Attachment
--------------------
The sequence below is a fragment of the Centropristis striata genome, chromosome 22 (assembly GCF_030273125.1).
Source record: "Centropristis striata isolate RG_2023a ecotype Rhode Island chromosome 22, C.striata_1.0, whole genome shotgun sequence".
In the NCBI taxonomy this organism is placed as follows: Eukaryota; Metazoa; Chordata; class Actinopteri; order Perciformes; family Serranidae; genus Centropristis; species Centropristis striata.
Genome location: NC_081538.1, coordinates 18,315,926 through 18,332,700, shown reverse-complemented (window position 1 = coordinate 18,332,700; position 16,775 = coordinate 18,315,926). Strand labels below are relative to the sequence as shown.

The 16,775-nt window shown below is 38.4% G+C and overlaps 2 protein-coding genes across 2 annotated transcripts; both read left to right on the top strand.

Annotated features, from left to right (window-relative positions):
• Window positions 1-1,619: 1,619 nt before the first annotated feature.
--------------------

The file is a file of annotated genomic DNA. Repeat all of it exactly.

The sequence below is a fragment of the Centropristis striata genome, chromosome 22 (assembly GCF_030273125.1).
Source record: "Centropristis striata isolate RG_2023a ecotype Rhode Island chromosome 22, C.striata_1.0, whole genome shotgun sequence".
In the NCBI taxonomy this organism is placed as follows: Eukaryota; Metazoa; Chordata; class Actinopteri; order Perciformes; family Serranidae; genus Centropristis; species Centropristis striata.
Genome location: NC_081538.1, coordinates 18,315,926 through 18,332,700, shown reverse-complemented (window position 1 = coordinate 18,332,700; position 16,775 = coordinate 18,315,926). Strand labels below are relative to the sequence as shown.

The 16,775-nt window shown below is 38.4% G+C and overlaps 2 protein-coding genes across 2 annotated transcripts; both read left to right on the top strand.

Annotated features, from left to right (window-relative positions):
• Window positions 1-1,619: 1,619 nt before the first annotated feature.